Nikon has spoken, and the world has listened. Kind of. Say hello to the Nikon D810: Everything the D800 was meant to be. And good luck selling that old D800. You'll need it.
In general, people aren't freaking out about the D810. It's a great camera, but I think most look at it with an "it's about time" mentality. It's basically the camera we expected the D800 to be.
I think the D810 deserves a little more recognition though. This is the first time we've had the chance to buy a D800 series camera without having to worry about sensor malfunctions, nauseating white balance, green tinted screens, etc. Sure, Nikon fixed the early problems, but not before releasing thousands of bad apples into the world. Some of those bad apples are still floating around out there (i.e. eBay). Don't do it!
I didn't buy a D800 or D800e. They're great cameras, but something was off. The technology was there, but it was weak. I decided to wait for Nikon to sweep up its mess and try again. No way I was taking a $3,000 chance on a jacked up camera. Even if I picked up a solid version, there's still that disappointment of knowing the camera was part of a shabby line released when Nikon was more concerned with winning the megapixel race than they were with quality control. Nikon D800: Bandaid Edition! Enticing? I'm all about some resolution, but not at the expense of quality. Kind of defeats the purpose.
At least these flaws were unintentional. I wish I could say the same for everything else wrong with the original D800. Ever heard of an OLP filter? Also known as anti-aliasing filters, the OLP filter is a barrier installed in many digital cameras to prevent or reduce moire. Moire, for those who aren't familiar with the term, is that annoying patch of wavy lines that often occur on highly detailed surfaces in photos.
The OLP filter essentially blurs your photograph. It's installed to lessen moire by blurring finite details before the image hits the sensor. Not all cameras have it, but the D800 does. So tell me, why would I purchase a 36mp camera that can't record 36mp worth of resolution? I wouldn't.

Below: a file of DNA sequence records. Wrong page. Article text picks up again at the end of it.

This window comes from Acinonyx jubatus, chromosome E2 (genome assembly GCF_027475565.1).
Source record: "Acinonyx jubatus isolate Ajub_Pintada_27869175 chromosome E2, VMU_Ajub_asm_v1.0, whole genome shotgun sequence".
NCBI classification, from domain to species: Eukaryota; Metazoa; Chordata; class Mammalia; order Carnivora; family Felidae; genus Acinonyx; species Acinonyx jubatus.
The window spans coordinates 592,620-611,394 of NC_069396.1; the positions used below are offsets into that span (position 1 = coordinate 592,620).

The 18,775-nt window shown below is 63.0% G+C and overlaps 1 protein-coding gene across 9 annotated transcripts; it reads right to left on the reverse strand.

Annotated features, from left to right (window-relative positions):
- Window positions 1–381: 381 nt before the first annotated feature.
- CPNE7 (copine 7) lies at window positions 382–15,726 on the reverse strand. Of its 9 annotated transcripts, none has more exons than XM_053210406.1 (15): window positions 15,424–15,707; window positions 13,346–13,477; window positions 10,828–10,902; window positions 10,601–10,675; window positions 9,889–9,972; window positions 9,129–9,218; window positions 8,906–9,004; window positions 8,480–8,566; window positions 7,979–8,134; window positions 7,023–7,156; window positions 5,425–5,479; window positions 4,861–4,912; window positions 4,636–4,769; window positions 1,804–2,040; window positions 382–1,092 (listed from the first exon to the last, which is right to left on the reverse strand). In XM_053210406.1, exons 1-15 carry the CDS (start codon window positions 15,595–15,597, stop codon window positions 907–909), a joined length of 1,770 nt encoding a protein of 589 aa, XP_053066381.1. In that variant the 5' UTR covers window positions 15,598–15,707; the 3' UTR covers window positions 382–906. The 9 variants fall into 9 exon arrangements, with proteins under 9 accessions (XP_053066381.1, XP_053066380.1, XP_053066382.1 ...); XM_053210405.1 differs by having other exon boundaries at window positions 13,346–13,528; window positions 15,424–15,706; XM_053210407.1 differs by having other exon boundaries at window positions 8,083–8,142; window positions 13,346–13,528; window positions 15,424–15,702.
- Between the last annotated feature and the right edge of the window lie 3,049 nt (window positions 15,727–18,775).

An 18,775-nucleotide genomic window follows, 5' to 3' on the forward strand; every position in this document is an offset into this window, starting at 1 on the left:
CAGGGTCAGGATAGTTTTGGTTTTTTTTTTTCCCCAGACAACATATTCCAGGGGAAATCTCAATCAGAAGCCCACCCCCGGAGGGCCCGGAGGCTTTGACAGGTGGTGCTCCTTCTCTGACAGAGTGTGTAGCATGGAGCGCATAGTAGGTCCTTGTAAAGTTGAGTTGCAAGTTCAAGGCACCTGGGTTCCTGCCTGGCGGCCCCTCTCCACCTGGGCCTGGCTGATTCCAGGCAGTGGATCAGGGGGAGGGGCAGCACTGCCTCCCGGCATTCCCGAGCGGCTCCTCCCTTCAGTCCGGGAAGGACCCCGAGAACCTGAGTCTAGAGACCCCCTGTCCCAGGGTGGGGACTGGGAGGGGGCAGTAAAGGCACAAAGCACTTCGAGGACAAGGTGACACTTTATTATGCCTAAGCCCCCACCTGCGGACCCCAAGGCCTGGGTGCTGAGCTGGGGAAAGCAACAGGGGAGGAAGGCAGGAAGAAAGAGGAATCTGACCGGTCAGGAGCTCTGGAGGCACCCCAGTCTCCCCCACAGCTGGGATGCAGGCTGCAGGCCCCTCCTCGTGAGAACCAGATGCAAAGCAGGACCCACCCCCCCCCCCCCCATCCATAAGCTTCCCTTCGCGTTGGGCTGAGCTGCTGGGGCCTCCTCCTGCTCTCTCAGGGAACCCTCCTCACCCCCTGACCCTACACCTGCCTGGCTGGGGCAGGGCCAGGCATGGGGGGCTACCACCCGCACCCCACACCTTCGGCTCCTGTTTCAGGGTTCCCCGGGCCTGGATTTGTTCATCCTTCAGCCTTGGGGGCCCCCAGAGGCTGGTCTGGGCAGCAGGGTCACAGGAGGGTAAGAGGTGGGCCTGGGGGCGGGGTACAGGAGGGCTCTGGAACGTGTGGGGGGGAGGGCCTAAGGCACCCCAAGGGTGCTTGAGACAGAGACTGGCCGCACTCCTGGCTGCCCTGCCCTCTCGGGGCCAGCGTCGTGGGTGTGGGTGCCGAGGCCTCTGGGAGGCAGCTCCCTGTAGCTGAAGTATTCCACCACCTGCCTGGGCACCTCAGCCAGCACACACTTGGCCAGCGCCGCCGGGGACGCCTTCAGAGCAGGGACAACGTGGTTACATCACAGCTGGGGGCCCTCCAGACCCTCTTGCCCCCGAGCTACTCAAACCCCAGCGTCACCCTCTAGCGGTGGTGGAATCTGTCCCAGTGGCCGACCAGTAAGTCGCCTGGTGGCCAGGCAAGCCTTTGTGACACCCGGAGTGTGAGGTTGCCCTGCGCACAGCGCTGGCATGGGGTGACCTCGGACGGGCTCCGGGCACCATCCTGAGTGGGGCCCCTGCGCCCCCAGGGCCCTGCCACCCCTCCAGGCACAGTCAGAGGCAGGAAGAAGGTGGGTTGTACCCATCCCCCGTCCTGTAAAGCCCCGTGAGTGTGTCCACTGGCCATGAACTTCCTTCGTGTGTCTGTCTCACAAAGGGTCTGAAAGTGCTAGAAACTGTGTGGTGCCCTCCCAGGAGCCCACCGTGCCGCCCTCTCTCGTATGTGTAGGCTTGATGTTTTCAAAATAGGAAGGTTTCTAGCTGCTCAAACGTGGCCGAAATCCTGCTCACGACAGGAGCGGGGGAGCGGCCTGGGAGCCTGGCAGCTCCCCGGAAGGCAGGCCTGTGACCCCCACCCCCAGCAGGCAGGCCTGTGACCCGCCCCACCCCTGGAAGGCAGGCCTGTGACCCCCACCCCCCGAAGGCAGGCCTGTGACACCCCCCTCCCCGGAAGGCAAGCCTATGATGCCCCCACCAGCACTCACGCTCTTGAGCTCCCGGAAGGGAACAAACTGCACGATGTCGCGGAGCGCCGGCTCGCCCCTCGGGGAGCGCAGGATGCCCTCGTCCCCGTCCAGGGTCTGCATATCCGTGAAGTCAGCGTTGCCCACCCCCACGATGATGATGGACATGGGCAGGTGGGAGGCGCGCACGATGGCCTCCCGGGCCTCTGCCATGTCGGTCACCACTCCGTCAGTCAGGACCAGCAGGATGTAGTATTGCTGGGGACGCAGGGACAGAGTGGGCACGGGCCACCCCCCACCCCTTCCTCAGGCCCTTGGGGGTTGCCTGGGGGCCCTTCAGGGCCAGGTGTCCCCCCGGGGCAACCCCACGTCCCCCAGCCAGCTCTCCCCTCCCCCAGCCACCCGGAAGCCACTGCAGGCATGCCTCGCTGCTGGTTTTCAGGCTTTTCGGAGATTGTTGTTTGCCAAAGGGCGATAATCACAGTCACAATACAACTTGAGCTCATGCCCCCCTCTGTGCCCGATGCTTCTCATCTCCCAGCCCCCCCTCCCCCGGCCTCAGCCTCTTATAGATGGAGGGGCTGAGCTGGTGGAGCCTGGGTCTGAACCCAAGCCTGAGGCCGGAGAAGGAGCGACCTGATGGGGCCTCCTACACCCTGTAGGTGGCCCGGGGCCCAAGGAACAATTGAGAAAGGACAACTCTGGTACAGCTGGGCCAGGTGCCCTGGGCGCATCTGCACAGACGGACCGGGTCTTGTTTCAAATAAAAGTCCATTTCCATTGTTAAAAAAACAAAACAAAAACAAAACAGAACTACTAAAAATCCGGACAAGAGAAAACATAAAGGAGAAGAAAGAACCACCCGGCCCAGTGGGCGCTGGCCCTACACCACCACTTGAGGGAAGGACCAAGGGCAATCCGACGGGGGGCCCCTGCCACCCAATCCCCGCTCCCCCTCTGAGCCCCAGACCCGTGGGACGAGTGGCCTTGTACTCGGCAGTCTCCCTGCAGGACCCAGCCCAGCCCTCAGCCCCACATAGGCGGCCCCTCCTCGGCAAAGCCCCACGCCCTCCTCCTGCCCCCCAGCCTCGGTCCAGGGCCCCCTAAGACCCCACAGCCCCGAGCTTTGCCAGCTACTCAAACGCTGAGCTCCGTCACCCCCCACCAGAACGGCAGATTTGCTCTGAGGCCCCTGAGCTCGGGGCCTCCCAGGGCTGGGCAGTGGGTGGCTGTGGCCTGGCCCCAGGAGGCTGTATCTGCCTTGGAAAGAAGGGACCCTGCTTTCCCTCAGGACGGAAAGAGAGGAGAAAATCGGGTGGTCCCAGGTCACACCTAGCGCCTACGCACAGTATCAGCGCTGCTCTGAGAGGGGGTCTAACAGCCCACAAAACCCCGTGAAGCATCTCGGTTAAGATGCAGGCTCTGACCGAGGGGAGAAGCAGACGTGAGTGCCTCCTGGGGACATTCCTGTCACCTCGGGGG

That's where the D800e comes in. I wouldn't say it's a bad camera, but it's definitely a brain fart. The D800e was released for those who didn't want an OLP filter. But! Instead of removing the it, they installed yet another filter. The second filter was introduced to counteract the effects of the original filter. Yes, you understand correctly. Yes, it is ridiculous. So, if you own a D800e, your camera has an anti-anti-aliasing filter. Your camera is a double negative.
"So what do I do if my camera is a double negative?!" Nothing. Nobody cares. It doesn't hurt anything. It's just pointless. Nikon installed a filter in a camera that does absolutely nothing. It's about as useful as this thing:
Lets face it, it was probably cheaper/easier to add a second layer to the D800's OLP filter than to build a whole new filter-free line of cameras. Not exactly a power move. It screams "poor decision making."
Keep in mind, I'm not comparing the D800 to other full-frame cameras. Most of them are inferior. I'm comparing it to what it could have been and what the D810 actually is. Even with the OLP filter and the quirky white balance, the D800 destroys the competition in both resolution and dynamic range. The latter of which I find to be most important. Megapixels are great, but dynamic range… thats where digital starts closing in on film.
The D800 series is one of the biggest steps in digital photography. It's basically medium format quality in a small camera for a fraction of the price. Below is a side-by-side image comparison between a D800 and a Hasselblad H4D. Even with the OLP filter, I'm seeing more detail in D800 shot. That's insane. The Hasselblad is a $14,000 camera. $11,000 more than the camera that just buried it. Now imagine what the D810 could do. No OLP filter. Lower ISO. Better processor. Higher in protein. The D810 would kill the H4D. Thank you, Nikon. You are a gentleman and a badass.
If you own a D800, is it time to upgrade? Yes. That OLP filter has got to go! It's a great camera, but that filter does kill the detail. Noticeably. Should D800e owners upgrade? Probably not. You're camera may be a double negative, but it's still a beast.
So, who is this camera for? Probably easier to first mention who it's not for. This camera is not for the sports photographer. It's not super fast. The files are huge. The battery life is average.
The Nikon D810 is the perfect landscape camera. It's also great for wedding photography, portraits, street photography and pretty much everything else. Will meet your needs? Yes. Will is blow your mind? Yes, and your and it'll blow your mind. See?
Is it better than the D600 and D610? Yes. Is it better than the Canon 5D Mark III? Yes. Is it better than Canon, the entire company? I'm kidding! But, yes it's better. Is it better than your dog? Yes. I sold mine to buy it. Thanks for reading and keep shooting!
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